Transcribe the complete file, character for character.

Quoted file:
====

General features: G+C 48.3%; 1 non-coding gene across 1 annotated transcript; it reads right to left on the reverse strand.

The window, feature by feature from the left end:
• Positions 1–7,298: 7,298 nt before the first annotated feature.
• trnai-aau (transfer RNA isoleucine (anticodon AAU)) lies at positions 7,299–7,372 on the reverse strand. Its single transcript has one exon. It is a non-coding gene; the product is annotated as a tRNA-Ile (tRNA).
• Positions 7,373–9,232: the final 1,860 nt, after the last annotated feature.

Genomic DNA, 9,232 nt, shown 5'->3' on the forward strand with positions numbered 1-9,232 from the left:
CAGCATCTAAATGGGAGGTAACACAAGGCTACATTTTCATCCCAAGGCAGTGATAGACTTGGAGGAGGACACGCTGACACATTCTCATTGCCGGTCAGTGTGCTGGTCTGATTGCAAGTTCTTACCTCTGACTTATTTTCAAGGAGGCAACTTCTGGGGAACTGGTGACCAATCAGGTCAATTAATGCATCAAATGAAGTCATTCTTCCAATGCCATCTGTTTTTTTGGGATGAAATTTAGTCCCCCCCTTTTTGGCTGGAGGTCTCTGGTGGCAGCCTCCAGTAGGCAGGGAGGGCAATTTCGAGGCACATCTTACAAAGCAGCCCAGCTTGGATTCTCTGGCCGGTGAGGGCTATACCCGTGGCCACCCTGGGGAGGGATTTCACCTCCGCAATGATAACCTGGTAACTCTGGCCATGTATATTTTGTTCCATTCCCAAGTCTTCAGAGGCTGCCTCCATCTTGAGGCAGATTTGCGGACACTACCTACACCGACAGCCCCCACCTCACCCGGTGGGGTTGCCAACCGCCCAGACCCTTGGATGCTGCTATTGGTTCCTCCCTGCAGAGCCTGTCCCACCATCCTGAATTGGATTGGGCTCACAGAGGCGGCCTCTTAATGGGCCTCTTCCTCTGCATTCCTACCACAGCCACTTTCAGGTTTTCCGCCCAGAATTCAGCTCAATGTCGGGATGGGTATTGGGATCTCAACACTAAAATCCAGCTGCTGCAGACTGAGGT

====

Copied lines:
General features: G+C 48.3%; 1 non-coding gene across 1 annotated transcript; it reads right to left on the reverse strand.

The window, feature by feature from the left end:
• Positions 1–7,298: 7,298 nt before the first annotated feature.
• trnai-aau (transfer RNA isoleucine (anticodon AAU)) lies at positions 7,299–7,372 on the reverse strand. Its single transcript has one exon. It is a non-coding gene; the product is annotated as a tRNA-Ile (tRNA).
• Positions 7,373–9,232: the final 1,860 nt, after the last annotated feature.

Genomic DNA, 9,232 nt, shown 5'->3' on the forward strand with positions numbered 1-9,232 from the left:
CAGCATCTAAATGGGAGGTAACACAAGGCTACATTTTCATCCCAAGGCAGTGATAGACTTGGAGGAGGACACGCTGACACATTCTCATTGCCGGTCAGTGTGCTGGTCTGATTGCAAGTTCTTACCTCTGACTTATTTTCAAGGAGGCAACTTCTGGGGAACTGGTGACCAATCAGGTCAATTAATGCATCAAATGAAGTCATTCTTCCAATGCCATCTGTTTTTTTGGGATGAAATTTAGTCCCCCCCTTTTTGGCTGGAGGTCTCTGGTGGCAGCCTCCAGTAGGCAGGGAGGGCAATTTCGAGGCACATCTTACAAAGCAGCCCAGCTTGGATTCTCTGGCCGGTGAGGGCTATACCCGTGGCCACCCTGGGGAGGGATTTCACCTCCGCAATGATAACCTGGTAACTCTGGCCATGTATATTTTGTTCCATTCCCAAGTCTTCAGAGGCTGCCTCCATCTTGAGGCAGATTTGCGGACACTACCTACACCGACAGCCCCCACCTCACCCGGTGGGGTTGCCAACCGCCCAGACCCTTGGATGCTGCTATTGGTTCCTCCCTGCAGAGCCTGTCCCACCATCCTGAATTGGATTGGGCTCACAGAGGCGGCCTCTTAATGGGCCTCTTCCTCTGCATTCCTACCACAGCCACTTTCAGGTTTTCCGCCCAGAATTCAGCTCAATGTCGGGATGGGTATTGGGATCTCAACACTAAAATCCAGCTGCTGCAGACTGAGGT